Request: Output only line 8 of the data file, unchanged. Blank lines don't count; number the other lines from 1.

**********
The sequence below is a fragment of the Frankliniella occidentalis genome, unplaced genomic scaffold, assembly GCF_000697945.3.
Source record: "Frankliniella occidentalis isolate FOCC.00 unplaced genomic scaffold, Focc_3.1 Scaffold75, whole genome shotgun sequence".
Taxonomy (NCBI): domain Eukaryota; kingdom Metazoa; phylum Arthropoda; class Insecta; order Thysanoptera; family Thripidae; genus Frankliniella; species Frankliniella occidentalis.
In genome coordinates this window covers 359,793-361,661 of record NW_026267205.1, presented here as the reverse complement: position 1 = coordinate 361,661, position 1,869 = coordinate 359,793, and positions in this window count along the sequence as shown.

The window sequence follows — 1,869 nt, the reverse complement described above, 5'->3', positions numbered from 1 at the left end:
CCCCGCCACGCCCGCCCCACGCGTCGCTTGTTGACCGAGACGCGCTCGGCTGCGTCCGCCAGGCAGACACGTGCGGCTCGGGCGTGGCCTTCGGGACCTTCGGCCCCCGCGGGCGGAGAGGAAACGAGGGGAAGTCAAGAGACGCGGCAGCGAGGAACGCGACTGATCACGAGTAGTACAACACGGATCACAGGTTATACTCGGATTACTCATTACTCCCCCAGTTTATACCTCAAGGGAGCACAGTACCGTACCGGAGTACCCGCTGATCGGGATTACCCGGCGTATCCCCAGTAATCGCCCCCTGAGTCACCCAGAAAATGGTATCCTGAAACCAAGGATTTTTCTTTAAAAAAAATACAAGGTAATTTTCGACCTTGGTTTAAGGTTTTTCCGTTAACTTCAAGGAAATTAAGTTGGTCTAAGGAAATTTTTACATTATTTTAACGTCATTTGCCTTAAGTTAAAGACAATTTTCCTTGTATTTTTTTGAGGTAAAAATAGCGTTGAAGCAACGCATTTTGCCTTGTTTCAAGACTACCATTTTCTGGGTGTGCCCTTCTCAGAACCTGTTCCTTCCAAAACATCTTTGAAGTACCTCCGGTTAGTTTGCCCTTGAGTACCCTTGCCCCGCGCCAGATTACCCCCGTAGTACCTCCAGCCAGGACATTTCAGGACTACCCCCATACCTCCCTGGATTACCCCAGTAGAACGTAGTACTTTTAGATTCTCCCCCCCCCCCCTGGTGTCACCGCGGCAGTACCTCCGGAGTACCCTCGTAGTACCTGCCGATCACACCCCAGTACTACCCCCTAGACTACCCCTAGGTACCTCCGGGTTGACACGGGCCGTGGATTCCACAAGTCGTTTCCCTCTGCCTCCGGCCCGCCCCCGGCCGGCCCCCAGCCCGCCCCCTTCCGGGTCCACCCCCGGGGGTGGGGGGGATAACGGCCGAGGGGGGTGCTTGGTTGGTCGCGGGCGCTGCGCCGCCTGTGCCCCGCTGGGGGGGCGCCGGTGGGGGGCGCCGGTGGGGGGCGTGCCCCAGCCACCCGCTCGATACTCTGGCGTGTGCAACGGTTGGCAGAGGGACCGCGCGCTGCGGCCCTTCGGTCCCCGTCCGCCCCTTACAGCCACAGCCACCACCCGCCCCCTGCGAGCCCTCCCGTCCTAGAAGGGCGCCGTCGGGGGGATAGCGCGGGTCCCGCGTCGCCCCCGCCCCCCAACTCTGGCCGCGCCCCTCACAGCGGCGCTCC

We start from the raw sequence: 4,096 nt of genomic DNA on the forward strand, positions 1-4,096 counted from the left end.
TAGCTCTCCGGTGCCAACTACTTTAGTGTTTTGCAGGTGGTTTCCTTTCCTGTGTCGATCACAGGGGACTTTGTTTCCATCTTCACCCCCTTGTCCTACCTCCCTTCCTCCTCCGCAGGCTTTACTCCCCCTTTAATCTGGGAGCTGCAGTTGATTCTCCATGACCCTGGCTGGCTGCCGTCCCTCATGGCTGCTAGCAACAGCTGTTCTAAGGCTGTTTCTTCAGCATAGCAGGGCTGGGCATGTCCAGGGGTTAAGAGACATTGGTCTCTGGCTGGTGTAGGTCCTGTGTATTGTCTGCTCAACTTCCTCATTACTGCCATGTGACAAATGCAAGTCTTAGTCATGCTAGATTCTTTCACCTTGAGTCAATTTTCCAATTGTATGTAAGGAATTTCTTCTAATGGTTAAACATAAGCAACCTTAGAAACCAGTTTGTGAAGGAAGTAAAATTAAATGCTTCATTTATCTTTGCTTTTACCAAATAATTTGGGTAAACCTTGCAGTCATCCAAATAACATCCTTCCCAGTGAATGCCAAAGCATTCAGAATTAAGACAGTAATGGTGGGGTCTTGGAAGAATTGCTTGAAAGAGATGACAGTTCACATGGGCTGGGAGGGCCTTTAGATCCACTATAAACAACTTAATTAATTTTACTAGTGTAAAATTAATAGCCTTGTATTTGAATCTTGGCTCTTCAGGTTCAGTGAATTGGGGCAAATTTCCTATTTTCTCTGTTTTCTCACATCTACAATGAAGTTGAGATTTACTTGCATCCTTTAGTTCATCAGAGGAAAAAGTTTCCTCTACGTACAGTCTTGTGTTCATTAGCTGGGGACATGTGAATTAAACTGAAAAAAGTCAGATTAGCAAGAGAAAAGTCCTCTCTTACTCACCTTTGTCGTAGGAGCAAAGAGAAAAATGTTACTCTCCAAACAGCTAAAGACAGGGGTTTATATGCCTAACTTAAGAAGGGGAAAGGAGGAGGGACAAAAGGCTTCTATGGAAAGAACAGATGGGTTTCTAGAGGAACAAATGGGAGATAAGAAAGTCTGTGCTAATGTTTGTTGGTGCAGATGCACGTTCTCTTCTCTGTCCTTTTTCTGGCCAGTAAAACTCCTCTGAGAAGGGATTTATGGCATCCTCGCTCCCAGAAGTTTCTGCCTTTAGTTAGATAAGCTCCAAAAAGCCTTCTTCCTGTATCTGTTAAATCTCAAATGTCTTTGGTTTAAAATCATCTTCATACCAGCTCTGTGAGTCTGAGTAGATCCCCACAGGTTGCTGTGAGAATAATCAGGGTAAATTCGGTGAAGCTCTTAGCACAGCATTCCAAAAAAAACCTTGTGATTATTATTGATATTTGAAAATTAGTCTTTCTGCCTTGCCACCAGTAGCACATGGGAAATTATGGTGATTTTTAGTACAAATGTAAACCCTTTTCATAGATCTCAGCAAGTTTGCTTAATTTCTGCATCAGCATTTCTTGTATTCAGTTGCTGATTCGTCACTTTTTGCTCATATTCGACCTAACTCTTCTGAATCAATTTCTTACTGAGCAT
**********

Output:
TAGCTCTCCGGTGCCAACTACTTTAGTGTTTTGCAGGTGGTTTCCTTTCCTGTGTCGATCACAGGGGACTTTGTTTCCATCTTCACCCCCTTGTCCTACCTCCCTTCCTCCTCCGCAGGCTTTACTCCCCCTTTAATCTGGGAGCTGCAGTTGATTCTCCATGACCCTGGCTGGCTGCCGTCCCTCATGGCTGCTAGCAACAGCTGTTCTAAGGCTGTTTCTTCAGCATAGCAGGGCTGGGCATGTCCAGGGGTTAAGAGACATTGGTCTCTGGCTGGTGTAGGTCCTGTGTATTGTCTGCTCAACTTCCTCATTACTGCCATGTGACAAATGCAAGTCTTAGTCATGCTAGATTCTTTCACCTTGAGTCAATTTTCCAATTGTATGTAAGGAATTTCTTCTAATGGTTAAACATAAGCAACCTTAGAAACCAGTTTGTGAAGGAAGTAAAATTAAATGCTTCATTTATCTTTGCTTTTACCAAATAATTTGGGTAAACCTTGCAGTCATCCAAATAACATCCTTCCCAGTGAATGCCAAAGCATTCAGAATTAAGACAGTAATGGTGGGGTCTTGGAAGAATTGCTTGAAAGAGATGACAGTTCACATGGGCTGGGAGGGCCTTTAGATCCACTATAAACAACTTAATTAATTTTACTAGTGTAAAATTAATAGCCTTGTATTTGAATCTTGGCTCTTCAGGTTCAGTGAATTGGGGCAAATTTCCTATTTTCTCTGTTTTCTCACATCTACAATGAAGTTGAGATTTACTTGCATCCTTTAGTTCATCAGAGGAAAAAGTTTCCTCTACGTACAGTCTTGTGTTCATTAGCTGGGGACATGTGAATTAAACTGAAAAAAGTCAGATTAGCAAGAGAAAAGTCCTCTCTTACTCACCTTTGTCGTAGGAGCAAAGAGAAAAATGTTACTCTCCAAACAGCTAAAGACAGGGGTTTATATGCCTAACTTAAGAAGGGGAAAGGAGGAGGGACAAAAGGCTTCTATGGAAAGAACAGATGGGTTTCTAGAGGAACAAATGGGAGATAAGAAAGTCTGTGCTAATGTTTGTTGGTGCAGATGCACGTTCTCTTCTCTGTCCTTTTTCTGGCCAGTAAAACTCCTCTGAGAAGGGATTTATGGCATCCTCGCTCCCAGAAGTTTCTGCCTTTAGTTAGATAAGCTCCAAAAAGCCTTCTTCCTGTATCTGTTAAATCTCAAATGTCTTTGGTTTAAAATCATCTTCATACCAGCTCTGTGAGTCTGAGTAGATCCCCACAGGTTGCTGTGAGAATAATCAGGGTAAATTCGGTGAAGCTCTTAGCACAGCATTCCAAAAAAAACCTTGTGATTATTATTGATATTTGAAAATTAGTCTTTCTGCCTTGCCACCAGTAGCACATGGGAAATTATGGTGATTTTTAGTACAAATGTAAACCCTTTTCATAGATCTCAGCAAGTTTGCTTAATTTCTGCATCAGCATTTCTTGTATTCAGTTGCTGATTCGTCACTTTTTGCTCATATTCGACCTAACTCTTCTGAATCAATTTCTTACTGAGCAT